Peninsula Metal Finishing's Operational PrinciplesThe Process:
Metal finishing encompasses a variety of processes that can treat the base metal, such as passivation of stainless steels, or apply one or more coatings on the surface to perform a sacrificial function when exposed to the environment, to meet an engineering requirement, to perform a cosmetic function, or a combination of some or all of these. Additionally, pre-treatments for painting are also within the domain of metal finishing.
Most metals when left in their original condition will react with oxygen and other components of the environment and form oxides such as common rust on steels and white corrosion on aluminum. Additionally, metals generally do not possess the desired properties for the end product, from either an engineering or cosmetic perspective.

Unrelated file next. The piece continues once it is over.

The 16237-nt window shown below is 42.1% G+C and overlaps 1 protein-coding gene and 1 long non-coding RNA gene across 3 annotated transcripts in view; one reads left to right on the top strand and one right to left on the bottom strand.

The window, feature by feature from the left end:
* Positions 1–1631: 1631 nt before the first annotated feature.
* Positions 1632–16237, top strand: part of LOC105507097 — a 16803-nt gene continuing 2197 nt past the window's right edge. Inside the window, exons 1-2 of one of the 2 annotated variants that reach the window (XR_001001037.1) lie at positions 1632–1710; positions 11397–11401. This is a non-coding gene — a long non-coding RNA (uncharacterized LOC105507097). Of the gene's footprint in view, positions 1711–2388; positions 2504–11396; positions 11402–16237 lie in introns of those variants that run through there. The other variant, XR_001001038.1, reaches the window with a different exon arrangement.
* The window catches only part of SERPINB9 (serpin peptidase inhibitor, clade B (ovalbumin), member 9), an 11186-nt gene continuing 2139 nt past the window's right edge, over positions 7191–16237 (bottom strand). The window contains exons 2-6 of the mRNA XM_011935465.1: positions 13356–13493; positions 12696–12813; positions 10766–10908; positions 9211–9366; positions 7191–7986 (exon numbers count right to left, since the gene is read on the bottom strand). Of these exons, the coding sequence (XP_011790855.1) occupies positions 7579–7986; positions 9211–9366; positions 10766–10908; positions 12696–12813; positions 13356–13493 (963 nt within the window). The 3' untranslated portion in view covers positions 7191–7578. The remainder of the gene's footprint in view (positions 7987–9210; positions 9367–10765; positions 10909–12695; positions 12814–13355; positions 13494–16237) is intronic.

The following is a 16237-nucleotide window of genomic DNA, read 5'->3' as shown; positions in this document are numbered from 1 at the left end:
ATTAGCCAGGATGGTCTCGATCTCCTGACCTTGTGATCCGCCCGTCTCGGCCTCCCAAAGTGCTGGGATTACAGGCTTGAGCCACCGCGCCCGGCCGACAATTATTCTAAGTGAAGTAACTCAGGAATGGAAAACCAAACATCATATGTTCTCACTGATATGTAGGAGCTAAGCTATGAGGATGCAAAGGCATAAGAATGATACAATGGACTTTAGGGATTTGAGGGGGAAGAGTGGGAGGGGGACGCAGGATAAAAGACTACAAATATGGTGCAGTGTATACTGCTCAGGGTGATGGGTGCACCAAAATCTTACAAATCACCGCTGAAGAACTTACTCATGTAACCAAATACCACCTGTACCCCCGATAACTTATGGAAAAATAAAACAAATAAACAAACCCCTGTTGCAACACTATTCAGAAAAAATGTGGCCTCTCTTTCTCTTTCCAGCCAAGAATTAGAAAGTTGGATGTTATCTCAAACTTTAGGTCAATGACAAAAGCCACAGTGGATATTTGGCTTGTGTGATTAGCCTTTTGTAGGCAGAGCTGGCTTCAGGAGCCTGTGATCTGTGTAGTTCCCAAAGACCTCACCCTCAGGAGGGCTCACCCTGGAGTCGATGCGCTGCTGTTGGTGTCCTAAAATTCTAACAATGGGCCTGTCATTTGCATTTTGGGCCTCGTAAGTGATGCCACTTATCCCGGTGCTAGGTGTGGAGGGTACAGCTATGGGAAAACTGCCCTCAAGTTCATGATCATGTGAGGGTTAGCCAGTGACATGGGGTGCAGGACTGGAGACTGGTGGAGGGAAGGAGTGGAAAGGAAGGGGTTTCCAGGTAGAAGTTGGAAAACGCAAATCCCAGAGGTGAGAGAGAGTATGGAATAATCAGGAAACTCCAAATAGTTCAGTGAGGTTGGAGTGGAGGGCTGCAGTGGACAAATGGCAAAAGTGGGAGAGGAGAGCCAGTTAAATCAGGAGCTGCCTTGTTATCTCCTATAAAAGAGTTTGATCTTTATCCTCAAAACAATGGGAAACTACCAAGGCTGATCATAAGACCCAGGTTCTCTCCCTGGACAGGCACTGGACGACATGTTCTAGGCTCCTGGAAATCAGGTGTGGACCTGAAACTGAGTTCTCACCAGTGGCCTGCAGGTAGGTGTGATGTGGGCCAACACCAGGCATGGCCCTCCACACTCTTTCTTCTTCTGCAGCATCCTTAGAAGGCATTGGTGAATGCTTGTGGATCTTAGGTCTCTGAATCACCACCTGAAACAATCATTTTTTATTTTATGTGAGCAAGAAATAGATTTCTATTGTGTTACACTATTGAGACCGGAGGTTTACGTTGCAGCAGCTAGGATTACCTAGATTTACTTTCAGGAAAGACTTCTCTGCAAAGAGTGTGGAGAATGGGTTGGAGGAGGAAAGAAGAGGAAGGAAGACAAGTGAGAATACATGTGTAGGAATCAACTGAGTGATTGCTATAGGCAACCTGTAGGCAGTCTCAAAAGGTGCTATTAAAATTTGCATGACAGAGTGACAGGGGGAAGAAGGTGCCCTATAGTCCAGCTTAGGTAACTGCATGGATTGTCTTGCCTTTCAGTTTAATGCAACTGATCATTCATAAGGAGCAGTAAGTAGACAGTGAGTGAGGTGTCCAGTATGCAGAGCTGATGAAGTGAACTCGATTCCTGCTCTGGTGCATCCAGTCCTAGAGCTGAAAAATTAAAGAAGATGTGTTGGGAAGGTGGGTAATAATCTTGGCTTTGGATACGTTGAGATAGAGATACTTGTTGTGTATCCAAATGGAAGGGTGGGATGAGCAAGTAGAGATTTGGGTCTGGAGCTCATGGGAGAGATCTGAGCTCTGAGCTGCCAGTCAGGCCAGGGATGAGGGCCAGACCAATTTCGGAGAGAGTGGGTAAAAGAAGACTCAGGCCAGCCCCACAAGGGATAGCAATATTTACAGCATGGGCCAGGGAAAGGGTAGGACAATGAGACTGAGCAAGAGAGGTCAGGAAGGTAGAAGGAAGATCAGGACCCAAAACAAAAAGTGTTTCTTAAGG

THE TYPICAL ELECTROPLATING PROCESS INCLUDES:
- Plating includes electro-plating, electroless plating, immersion coatings, conversion coatings, and mechanically applied finishes.
- Anodizing is unique in that a controlled oxide is formed at the surface of the aluminum.
- Painting and powder coating are non-metallic coatings.
- Removing oils and other contaminants from the surface of the part.
- Removing oxides from the surface of the metal.
- Plating the desired metal such as nickel or zinc utilizing direct current, or an electroless method, to deposit metal on the surface, or an immersion method to deposit a coating such as chemical film or phosphate.
- Baking for hydrogen embrittlement relief if required.
- Applying a supplementary coating to the plating.